Washington: Trying to hardsell India, finance minister Pranab Mukherjee on Tuesday assured the US business community that the country’s growth story was intact and it was committed to expediting reforms and further liberalization of the foreign investment regime.
“India’s economic reforms have contributed to the Indian growth story... Overall GDP in 2010-11 has been estimated at 8.5%. The economy is expected to maintain the growth momentum at the same level in 2011-12,” he told a gathering of corporate leaders and policymakers at the ‘US-India Economic and Financial Partnership’ conference here.
The minister further said that discussions were underway to build consensus on “further liberalization of the FDI policy in the retail and defence sectors.”
US businessmen are keenly looking at opening of the multi-brand retail sector to foreign investment and the issue was likely to come up during the bilateral meeting between Mukherjee and US treasury secretary Timothy Geithner.
As part of the major initiative, the minister told the conference, being organized jointly by the Confederation of Indian Industry (CII) and the Brookings Institute, that India has completely liberalized “pricing and payment of technology transfer fee, trademark, and brand name and royalty payments”.
Although the economy is on a high growth path, Mukherjee said the challenge is to sustain GDP expansion in light of global developments and contain domestic inflation, which is hovering at around 9%.
The policy makers, Mukherjee said, “have to be far more alert and prompt with their response and, at the same time, need to explore innovative approaches to sustain growth with stability”.
Refuting the observations that India was going slow on reforms, the minister said it is a continuous process and the UPA government was committed to the process which will lead to the next round of growth.
“The more you reform, there is the need for additional reform,” he said, recalling the steps taken by the Indian government to deepen policy reforms, especially in the financial sector.
“We have recently finalized the guidelines of the debt bonds. We have also decided that...FDI should be more user-friendly. This has been done with the specific intent of enhancing clarity and predictability of our policy,” he added.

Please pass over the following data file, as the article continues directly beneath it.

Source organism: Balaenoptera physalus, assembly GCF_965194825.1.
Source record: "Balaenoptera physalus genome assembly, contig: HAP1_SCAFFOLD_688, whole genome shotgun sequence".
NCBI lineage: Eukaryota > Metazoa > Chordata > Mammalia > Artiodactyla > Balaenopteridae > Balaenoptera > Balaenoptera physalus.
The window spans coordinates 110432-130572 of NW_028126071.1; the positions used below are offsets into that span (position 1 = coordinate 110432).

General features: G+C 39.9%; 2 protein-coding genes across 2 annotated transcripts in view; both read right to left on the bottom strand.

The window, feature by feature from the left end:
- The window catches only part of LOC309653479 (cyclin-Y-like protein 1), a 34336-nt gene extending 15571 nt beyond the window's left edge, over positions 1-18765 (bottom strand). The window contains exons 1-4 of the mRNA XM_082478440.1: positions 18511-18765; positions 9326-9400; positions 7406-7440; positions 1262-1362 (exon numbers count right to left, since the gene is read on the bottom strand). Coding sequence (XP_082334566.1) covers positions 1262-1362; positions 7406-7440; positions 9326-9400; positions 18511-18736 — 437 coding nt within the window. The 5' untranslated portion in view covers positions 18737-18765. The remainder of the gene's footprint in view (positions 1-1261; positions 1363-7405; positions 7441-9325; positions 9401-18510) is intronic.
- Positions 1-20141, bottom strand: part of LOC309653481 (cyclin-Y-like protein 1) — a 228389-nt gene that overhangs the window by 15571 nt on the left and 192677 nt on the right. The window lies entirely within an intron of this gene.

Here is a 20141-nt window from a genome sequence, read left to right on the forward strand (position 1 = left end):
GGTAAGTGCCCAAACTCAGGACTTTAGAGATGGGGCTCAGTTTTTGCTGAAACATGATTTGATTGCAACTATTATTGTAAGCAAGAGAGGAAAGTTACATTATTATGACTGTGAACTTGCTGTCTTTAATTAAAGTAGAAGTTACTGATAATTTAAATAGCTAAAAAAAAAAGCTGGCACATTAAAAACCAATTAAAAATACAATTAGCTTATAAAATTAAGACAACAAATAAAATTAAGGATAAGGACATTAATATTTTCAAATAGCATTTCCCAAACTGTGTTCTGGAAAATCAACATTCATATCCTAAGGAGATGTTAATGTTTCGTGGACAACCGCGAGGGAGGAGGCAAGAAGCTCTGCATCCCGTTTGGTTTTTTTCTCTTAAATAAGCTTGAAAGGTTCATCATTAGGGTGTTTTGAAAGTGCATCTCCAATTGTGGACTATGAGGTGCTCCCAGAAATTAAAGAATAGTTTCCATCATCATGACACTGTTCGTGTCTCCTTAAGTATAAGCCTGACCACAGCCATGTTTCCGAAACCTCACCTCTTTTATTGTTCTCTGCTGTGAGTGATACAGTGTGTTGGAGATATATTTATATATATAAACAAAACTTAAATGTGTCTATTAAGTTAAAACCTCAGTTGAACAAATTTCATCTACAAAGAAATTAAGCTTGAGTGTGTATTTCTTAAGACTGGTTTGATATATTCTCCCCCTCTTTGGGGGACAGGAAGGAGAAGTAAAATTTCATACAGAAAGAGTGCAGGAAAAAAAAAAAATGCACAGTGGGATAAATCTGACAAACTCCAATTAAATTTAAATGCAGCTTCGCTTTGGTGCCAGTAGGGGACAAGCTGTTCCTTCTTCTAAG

Ownership and control, he said, “is now central to the FDI policy and the methodology in this regard has been clearly defined.”
Referring to the issue of inflation, Mukherjee said, “there are problems... Inflationary pressure is putting a serious constraint (on the economy)”.
He further said: “We can have a moderate rate of inflation and at the same time, reasonable developed growth. The monetary and fiscal policy must move in tandem. In India, we are doing so.”
The headline inflation in May was 9.06%, much above the Reserve Bank of India’s comfort level of 5-6%. The recent hike in prices of diesel, kerosene and LPG is likely to put pressure on inflation.
As part of the financial sector reforms, Mukherjee said, the Reserve Bank would be coming out with the guidelines for new banking licences that would allow private sector to set up lending institutions.
The mutual funds, he added, would be allowed to directly attract investments from foreign investors who meet the know your customer (KYC) guidelines. Earlier, this window of investment was available to the Foreign Institutional Investors (FIIs) and their sub-accounts.
The minister also informed the investors about the steps being taken to reform the direct and indirect taxes regime. The Direct Taxes Code (DTC), which seeks to replace the Income Tax Act, 1961 was likely to come into effect from 1 April 2012.
“The new DTC... and Goods and Services Tax (GST) are important measures in the future which will create for India a modern and more efficient tax system”, he added.
The government, the minister further said, intends to double the exports from India to $500 billion in the next three years.
Besides, he added, the government is working on a National Manufacturing Policy with the objective of raising its share in the GDP from 16% to 25% in the next decade.
The issues like land acquisition, environment clearance and resettlement and rehabilitation, he said, “are under continuous policy churn, with a view to de-risking both greenfield and brownfield project development”.